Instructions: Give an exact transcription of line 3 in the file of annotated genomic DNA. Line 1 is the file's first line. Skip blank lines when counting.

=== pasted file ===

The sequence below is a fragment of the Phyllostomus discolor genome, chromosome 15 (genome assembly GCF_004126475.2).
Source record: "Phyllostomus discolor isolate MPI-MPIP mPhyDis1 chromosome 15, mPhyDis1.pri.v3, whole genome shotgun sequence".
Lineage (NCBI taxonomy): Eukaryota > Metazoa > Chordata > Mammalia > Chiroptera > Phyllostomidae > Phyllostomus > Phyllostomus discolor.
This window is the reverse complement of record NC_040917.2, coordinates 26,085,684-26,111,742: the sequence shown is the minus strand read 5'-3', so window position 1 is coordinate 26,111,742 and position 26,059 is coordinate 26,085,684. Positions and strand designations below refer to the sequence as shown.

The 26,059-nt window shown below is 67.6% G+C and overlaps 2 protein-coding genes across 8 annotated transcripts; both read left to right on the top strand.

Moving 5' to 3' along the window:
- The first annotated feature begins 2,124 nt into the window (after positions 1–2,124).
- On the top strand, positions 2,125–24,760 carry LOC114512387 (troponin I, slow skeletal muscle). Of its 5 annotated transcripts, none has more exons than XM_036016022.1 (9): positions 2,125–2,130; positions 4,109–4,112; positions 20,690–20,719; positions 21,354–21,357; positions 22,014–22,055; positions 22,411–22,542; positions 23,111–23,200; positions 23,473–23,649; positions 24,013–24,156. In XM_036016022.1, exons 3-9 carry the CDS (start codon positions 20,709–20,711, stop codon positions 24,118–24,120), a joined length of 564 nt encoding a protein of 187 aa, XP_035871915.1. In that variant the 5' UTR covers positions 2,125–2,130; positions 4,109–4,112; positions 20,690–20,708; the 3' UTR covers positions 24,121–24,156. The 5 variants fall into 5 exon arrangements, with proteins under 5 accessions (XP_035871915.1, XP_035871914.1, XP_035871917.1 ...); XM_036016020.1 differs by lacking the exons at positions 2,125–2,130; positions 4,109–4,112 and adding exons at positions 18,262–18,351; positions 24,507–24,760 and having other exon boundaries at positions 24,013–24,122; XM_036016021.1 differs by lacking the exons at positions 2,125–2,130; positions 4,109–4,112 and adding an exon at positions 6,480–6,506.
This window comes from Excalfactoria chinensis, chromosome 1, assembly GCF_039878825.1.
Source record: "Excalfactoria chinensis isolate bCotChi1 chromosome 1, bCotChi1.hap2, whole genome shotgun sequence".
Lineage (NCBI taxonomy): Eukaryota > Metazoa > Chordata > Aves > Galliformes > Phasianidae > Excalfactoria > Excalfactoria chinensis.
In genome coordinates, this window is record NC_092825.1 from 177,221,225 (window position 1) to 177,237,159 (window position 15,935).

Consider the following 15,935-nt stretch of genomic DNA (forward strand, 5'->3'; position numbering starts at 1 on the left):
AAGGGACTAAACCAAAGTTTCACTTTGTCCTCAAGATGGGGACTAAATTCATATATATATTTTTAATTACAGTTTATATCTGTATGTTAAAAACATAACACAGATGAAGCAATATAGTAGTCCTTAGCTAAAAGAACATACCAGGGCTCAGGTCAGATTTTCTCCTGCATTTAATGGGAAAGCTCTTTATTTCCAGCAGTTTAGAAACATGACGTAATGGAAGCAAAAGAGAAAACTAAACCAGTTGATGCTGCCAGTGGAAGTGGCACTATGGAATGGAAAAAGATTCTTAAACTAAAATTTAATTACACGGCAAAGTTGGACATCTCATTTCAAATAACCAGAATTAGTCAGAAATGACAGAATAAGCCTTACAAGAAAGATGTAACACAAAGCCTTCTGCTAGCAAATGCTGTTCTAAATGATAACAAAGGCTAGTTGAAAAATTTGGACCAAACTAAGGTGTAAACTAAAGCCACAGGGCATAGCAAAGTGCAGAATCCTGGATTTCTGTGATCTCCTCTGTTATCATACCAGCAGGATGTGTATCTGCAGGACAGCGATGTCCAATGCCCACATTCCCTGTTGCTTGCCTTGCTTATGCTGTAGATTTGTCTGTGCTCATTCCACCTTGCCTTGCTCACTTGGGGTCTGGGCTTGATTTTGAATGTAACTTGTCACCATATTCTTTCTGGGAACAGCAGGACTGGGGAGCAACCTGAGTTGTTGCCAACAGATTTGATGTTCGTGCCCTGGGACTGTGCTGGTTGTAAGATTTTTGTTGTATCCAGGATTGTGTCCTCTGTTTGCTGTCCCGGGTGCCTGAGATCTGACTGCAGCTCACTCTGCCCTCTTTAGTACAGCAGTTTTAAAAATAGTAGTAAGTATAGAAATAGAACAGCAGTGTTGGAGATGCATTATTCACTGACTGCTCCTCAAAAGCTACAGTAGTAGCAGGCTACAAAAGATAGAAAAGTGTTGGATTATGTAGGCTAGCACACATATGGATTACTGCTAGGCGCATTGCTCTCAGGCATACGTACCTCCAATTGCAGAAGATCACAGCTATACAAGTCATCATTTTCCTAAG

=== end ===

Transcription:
Lineage (NCBI taxonomy): Eukaryota > Metazoa > Chordata > Mammalia > Chiroptera > Phyllostomidae > Phyllostomus > Phyllostomus discolor.